Thinking about it, the children’s profound knowledge of the country in North America is to be expected after the long years of shared history between the US and Korea. The United States army was fundamental during the active years of the Korean War, 1950-1953; and has kept its presence in the south to stabilize the Korean Peninsula after the division of the country. This facilitated the exposure of Koreans to western culture as there are multiple military bases throughout the country, which promoted the “creation” of neighborhoods known as the “foreigner’s neighborhood” such as Itaewon in Seoul. This exposure is comparably bigger than the one locals could have to other cultures. It all leads at the end to not only hard power but also soft power influence. Since U.S. culture was expanding through the peninsula, not only with the presence of the army but also their families, restaurants and businesses, soft power played a key role in enhancing the locals’ knowledge. The cinema has also contributed to this massive exposure, especially through the idealistic “American Dream” and its portrayal in U.S. popular culture.


As mentioned before, I will take this experience as one of my core memories. I will try applying to future work camps and I would suggest doing the same in any country of your preference. This experience led me to the realization that I have to take a more active role in promoting my country in Korea and make it approachable to everyone. Not all families can benefit from free multicultural programs such as this one. It is us, the “aliens”, as our residency card calls us, the ones responsible for the promotion of our own culture as well as the acceptance of others. No matter your age or your phase in life, it is never late to work with others to connect and foment international cooperation. At the end of the camp, the students understood the importance of compassion and understanding when dealing with cultural issues; the huge role empathy takes in communication and team work; and how, regardless of where we come from, we are all equal.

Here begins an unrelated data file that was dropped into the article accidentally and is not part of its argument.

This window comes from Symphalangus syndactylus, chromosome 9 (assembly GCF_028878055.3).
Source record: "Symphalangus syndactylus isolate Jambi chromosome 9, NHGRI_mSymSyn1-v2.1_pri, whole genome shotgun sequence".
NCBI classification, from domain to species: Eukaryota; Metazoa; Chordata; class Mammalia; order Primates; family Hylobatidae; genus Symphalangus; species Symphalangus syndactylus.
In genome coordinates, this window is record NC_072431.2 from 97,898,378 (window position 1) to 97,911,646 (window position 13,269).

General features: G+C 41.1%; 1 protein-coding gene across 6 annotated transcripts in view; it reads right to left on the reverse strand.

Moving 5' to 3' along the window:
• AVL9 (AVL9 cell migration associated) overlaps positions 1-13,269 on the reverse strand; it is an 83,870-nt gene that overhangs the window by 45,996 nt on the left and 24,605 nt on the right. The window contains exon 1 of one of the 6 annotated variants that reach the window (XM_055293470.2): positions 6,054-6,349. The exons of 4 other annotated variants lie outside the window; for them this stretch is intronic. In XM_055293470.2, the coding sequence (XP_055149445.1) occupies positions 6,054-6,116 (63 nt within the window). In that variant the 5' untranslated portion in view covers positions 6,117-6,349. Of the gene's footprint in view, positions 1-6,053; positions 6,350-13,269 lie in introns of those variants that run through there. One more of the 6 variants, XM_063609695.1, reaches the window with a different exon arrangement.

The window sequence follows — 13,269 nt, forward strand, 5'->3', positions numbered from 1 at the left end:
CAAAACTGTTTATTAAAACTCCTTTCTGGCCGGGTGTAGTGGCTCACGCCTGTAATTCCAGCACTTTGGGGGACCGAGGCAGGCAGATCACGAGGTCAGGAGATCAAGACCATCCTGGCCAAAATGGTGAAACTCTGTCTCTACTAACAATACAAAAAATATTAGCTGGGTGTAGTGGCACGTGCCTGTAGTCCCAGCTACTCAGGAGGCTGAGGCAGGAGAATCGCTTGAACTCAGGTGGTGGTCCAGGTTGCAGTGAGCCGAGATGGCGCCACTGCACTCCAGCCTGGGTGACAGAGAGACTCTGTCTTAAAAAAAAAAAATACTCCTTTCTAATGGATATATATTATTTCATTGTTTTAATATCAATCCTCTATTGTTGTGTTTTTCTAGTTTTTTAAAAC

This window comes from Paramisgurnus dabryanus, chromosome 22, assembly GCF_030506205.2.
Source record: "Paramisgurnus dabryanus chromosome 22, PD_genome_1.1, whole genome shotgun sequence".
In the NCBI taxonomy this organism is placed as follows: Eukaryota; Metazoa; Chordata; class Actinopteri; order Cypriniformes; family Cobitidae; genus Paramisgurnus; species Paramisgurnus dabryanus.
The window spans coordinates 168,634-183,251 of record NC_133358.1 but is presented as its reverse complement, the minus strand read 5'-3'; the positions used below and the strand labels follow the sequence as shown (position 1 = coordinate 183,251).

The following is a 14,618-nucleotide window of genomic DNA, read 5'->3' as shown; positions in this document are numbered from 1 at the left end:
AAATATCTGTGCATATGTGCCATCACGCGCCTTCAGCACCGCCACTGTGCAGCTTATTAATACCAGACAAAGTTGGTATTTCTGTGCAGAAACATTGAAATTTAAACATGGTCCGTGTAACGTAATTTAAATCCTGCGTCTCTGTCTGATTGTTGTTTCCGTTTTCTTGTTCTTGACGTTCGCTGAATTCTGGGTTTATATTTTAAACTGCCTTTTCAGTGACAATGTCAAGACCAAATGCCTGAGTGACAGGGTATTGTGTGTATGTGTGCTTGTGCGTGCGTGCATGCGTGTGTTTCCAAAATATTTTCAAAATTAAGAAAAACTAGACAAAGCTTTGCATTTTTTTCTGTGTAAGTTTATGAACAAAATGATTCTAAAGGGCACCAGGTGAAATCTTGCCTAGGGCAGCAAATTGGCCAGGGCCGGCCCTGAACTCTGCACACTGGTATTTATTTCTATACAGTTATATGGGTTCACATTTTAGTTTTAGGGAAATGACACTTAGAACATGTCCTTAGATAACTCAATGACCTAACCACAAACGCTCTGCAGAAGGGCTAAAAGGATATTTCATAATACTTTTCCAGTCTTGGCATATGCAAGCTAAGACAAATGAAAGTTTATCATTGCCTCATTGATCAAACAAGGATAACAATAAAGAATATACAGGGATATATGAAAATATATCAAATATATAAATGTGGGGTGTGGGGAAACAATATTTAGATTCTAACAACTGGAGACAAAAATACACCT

Rocío Beteta Chinchón is Spanish and is double majoring in “International Security and Foreign Policy” and “Global Strategy and Management” at Yonsei Graduate School of International Studies. What started as a passion for legal TV shows, took her to Law School, later on to her first master degree in Mediation and Conflict Resolution and currently, Yonsei. In her free time she enjoys volunteering and reading about more casual topics such as music, fantasy, history or psychology.